Whence ‘zoster’? The convoluted classical origins of a sometimes illogical term

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Abstract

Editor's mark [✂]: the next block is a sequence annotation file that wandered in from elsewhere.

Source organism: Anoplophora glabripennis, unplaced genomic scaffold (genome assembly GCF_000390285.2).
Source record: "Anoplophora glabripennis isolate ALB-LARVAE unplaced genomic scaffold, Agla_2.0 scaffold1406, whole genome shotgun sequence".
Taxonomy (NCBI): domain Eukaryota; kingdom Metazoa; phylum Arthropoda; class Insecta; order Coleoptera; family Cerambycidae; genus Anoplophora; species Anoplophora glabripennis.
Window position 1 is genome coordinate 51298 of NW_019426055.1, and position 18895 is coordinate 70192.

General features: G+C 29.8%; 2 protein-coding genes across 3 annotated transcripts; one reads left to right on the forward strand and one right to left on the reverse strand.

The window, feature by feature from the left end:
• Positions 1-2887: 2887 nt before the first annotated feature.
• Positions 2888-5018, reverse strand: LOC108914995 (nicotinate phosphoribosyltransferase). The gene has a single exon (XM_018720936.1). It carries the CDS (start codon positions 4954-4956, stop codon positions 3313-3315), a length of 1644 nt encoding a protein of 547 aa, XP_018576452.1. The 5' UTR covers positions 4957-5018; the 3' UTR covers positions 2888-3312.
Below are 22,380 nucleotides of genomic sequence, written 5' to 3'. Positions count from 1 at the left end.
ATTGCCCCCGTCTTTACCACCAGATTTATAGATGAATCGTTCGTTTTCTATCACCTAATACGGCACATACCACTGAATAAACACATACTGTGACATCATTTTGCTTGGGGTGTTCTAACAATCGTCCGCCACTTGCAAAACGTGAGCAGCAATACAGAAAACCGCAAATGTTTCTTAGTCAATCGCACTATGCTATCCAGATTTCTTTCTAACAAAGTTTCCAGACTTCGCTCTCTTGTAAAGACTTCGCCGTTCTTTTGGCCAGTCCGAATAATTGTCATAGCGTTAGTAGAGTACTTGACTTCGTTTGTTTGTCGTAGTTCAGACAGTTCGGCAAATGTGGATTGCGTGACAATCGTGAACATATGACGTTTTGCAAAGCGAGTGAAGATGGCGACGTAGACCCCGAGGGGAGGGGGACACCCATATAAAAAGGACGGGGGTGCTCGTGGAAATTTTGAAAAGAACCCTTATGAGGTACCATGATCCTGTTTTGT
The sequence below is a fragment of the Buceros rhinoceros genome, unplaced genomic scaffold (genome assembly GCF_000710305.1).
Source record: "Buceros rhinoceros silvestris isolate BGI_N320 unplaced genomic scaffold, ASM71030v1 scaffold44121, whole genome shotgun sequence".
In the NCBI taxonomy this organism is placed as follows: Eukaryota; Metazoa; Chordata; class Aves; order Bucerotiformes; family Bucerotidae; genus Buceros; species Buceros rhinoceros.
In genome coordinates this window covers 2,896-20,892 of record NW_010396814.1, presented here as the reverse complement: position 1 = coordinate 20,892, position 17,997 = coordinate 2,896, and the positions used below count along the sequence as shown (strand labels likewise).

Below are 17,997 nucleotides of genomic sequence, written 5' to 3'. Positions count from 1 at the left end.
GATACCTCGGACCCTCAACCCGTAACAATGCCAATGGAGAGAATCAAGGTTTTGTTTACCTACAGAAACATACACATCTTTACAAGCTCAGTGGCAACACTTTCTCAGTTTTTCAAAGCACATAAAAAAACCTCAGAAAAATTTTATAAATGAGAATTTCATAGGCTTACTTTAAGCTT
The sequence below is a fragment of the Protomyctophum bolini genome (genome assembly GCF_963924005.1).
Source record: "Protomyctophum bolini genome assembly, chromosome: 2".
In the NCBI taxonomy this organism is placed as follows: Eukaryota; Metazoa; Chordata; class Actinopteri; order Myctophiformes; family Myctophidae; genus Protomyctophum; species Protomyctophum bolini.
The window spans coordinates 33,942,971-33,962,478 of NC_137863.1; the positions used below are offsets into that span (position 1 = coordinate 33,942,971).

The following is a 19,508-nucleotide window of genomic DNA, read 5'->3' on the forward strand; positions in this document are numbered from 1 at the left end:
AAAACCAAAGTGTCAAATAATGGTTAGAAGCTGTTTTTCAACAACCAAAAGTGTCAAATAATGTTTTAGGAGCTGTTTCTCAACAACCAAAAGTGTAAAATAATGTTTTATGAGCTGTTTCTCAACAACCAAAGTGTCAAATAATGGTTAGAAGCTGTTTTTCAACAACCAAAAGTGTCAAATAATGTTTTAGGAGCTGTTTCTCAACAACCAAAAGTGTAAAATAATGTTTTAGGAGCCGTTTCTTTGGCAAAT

The term ‘zoster’ is nowadays associated with ‘herpes zoster’, the condition resulting from reactivation of the latent varicella-zoster virus which causes shingles. But in antiquity the meaning of ‘zoster’, a Latin word originating from the Greek for a belt or girdle, was variously associated in men with a form of body armour which could enclose just one half of the body; in women with a garment worn around the waist and sometimes called a ‘zona’; and with a place, Zoster, linked mythologically then with the goddess Leto and her zona. Around 48 AD, the Roman physician Scribonius Largus became the first to associate ‘zona’ with ‘herpes’, and to attribute a medical meaning to ‘zona’, here an abbreviation of ‘zona ignea’ (‘fiery girdle’). Although in the past the terms ‘zoster’ and ‘zona’ were sometimes used interchangeably, today only ‘zoster’ remains—even when etymologically illogical in those patients whose zoster rash occurs in body areas other than the trunk.

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